A few months ago, I posted a greatest hits from my roleplaying game linkroll, a collection of links that I maintain to interesting writings about RPGs on the web. You can see the last few items in the footer of any page on this blog (do you like the new theme, by the way?).
Now, I want to share with you some of my favourite links form the history of my Boardgame linkroll (also visible in the footer). If you like these, you may want to subscribe to the RSS feed for the linkroll.
Mary Weisbeck was one of my first online boardgaming pals, and that’s because she is a wonderful writer about games. Down to earth, but opinionated and honest. These two posts from her blog exemplify those qualities. The first is a review of Mary’s favourite boardgame of all time, the somewhat obscure Magna Grecia. The second is a lengthy, but very entertaining and insightful, report about one time Mary played Hacienda with her adult daughter.
from The Tao of Gaming
Brian Bankler is among the most popular boardgame bloggers around. His Tao of Gaming blog is regularly updated, and features interesting opinions on a wide range of games. Normally, Brian tries to be positive, but he’s not afraid to lay waste to a game that just fails to hit the mark.
Tichu is one of the most popular card games in the world now. It is played constantly on the online gaming service Brettspielwelt, and tens of thousands of copies of this climbing game have been sold.
Tom Coleman is one of its big fans, and here he demonstrates how to figure out when you are in danger of being hit with a bomb. Excellent, practical advice for any player.
What can I say. I have a soft spot for thoughtful iconoclasts. When Ryan Walberg wrote this disection of 1960: the Making of the President, it was rising like a meteor through the ranks on BGG, destined to sit in the top 10. A well-reasoned critique of such a popular game is always valuable.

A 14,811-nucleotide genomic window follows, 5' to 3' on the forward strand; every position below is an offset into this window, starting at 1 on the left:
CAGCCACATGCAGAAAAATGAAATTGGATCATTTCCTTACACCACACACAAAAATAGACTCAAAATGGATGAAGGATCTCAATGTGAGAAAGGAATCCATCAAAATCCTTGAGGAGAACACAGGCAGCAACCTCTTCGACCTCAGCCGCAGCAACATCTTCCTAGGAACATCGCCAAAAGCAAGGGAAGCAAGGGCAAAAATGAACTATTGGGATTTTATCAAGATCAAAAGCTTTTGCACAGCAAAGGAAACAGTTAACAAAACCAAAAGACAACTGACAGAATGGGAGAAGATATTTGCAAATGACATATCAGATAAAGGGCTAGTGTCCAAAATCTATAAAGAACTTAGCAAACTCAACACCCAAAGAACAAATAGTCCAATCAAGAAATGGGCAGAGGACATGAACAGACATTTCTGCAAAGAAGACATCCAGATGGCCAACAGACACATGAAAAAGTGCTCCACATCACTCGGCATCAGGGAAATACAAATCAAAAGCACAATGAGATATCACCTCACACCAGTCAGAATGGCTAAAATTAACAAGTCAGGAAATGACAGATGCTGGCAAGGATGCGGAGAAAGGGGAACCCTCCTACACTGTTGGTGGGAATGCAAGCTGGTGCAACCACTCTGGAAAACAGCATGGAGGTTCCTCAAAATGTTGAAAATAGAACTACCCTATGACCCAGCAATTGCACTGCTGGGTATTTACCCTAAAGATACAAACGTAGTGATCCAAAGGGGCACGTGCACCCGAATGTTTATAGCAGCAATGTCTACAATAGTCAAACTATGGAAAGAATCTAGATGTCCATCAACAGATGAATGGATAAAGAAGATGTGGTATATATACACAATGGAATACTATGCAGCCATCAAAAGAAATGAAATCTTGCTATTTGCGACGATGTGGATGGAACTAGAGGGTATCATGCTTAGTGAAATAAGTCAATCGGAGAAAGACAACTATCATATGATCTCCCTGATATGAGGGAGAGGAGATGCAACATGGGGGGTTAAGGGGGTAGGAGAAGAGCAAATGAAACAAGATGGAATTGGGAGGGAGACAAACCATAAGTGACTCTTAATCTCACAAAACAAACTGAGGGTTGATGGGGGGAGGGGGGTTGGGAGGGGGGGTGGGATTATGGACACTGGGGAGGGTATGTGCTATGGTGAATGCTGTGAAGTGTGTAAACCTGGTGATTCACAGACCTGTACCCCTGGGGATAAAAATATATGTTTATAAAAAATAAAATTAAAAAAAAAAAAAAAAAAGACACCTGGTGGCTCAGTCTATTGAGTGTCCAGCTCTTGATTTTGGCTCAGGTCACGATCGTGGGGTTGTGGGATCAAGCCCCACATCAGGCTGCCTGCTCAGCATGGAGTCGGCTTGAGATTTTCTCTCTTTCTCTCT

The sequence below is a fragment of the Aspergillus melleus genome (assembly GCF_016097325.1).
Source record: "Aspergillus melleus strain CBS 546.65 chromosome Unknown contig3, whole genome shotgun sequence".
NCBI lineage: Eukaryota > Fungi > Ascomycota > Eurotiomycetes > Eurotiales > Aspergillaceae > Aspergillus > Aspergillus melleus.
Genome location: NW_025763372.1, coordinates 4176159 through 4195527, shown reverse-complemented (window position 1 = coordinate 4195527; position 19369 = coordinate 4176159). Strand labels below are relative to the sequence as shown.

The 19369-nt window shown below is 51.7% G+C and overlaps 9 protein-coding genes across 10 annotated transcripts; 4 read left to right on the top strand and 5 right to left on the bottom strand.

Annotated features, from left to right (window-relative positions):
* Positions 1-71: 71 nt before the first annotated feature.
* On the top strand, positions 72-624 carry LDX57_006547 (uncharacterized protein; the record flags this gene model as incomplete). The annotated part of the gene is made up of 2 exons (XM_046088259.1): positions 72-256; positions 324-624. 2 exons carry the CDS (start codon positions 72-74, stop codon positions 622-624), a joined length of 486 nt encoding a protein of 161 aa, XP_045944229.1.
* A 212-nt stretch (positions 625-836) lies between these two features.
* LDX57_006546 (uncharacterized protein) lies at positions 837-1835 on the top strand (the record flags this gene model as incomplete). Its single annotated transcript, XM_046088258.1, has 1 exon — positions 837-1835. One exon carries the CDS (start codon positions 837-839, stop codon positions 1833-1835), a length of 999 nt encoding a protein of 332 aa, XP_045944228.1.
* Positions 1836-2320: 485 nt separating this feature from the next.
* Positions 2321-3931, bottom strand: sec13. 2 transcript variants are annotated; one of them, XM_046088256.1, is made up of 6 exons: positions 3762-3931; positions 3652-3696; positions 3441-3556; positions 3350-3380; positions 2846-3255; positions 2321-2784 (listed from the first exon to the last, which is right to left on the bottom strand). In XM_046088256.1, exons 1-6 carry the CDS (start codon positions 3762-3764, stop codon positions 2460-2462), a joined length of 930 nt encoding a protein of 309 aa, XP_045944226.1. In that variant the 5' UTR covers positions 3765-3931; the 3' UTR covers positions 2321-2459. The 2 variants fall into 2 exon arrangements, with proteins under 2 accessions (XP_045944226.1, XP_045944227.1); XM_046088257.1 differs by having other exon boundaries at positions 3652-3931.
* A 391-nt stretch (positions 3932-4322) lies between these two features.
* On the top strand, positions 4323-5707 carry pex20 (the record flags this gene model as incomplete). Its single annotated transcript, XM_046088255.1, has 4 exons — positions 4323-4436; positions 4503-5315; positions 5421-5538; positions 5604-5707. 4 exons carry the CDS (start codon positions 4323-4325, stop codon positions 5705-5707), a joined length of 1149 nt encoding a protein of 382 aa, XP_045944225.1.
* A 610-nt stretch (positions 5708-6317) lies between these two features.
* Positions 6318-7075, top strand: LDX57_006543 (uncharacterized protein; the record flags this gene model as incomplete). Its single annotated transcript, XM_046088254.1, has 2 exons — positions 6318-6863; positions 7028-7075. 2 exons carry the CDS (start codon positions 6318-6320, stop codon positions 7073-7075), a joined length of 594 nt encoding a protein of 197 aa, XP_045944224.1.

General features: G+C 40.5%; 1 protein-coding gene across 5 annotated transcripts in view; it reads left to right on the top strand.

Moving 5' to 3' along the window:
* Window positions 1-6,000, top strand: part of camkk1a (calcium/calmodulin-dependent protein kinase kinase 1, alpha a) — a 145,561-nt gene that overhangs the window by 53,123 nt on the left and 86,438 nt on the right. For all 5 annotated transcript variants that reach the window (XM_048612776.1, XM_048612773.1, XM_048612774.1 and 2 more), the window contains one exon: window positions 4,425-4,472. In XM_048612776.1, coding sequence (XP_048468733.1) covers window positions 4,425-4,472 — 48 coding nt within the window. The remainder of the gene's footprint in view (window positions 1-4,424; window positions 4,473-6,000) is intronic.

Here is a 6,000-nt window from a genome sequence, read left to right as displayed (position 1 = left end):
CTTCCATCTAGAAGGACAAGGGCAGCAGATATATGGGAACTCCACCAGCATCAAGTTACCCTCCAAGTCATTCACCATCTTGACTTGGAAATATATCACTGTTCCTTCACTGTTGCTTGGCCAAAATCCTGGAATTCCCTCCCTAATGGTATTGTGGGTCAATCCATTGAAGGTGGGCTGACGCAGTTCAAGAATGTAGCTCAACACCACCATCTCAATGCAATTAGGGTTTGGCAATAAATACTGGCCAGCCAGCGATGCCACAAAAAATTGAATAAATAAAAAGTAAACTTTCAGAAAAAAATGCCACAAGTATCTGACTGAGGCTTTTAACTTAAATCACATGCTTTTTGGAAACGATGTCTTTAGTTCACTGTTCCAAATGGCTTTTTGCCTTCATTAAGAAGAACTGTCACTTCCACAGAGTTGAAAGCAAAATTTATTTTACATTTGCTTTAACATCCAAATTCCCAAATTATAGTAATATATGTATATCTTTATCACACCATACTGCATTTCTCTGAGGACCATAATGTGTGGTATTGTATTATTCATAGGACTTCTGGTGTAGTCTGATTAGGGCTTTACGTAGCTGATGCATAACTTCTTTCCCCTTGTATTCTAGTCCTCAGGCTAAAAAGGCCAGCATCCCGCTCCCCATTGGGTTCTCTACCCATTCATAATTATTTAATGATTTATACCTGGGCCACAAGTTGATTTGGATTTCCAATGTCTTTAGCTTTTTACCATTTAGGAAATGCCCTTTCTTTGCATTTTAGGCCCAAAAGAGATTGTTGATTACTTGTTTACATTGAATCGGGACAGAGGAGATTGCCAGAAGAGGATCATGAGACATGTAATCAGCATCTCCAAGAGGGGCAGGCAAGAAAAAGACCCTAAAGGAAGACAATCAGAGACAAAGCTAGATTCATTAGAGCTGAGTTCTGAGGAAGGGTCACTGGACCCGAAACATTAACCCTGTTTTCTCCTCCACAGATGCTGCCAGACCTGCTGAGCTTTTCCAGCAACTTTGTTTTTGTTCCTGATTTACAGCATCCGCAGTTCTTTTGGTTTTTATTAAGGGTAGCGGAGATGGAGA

While I’m no longer the Mike Doyle fan that I once was, I still respect the intelligent things that he has had to say about the graphic design of boardgames. Possibly his best post is this essay on the elements of quality cover design.
From Dream Weaver Seven
Like Mary, Rick was one of my first real friends on Boardgamegeek. In fact, he Geekbuddied me before I even had much of substance to say. Needless to say, I enjoy almost everything he writes about boardgames, and, unfortunately, that has been virtually nothing over the last year or so.
Before that, he did post this epic rant about Analysis Paralysis. He gets to the nub of the issue quickly, and shows no mercy for the people that make games go on too long.
from Gamer’s Mind
Jim Cote’s tone can be abrasive. There can be no question about that. When someone or something rubs him the wrong way, he can turn it into a crusade in an instant.
He is one of the most intelligent commenters on games that I know, though. His critiques are so devastating because he knows what he’s talking about, and doesn’t have time for fanboy gloss. When he focuses on the positive, it can be breathtakingly useful.
Like the title says, this post is all about what makes a boardgame great. You do the math.
If I were to point to a single kindred spirit in the boardgame blogosphere, it would be Jonathan Degann. Our differences about Caylus aside, he focuses on examining game designs, finding what makes the great ones work while the superficially similar, but not so great, ones miss.
The Well Constructed Game gets to the heart of the matter, and is a manifesto of sorts for great game design. Many of his other posts focus on specific techniques, but this one is about the universal qualities that great German-style games share.
While my boardgame linkroll is not as active as my RPG linkroll, I do try to add anything truly worthwhile that I come across. Still, I can only monitor so much of the boardgame blogosphere. If you come across something worthy of inclusion, don’t hesitate to give me a pointer.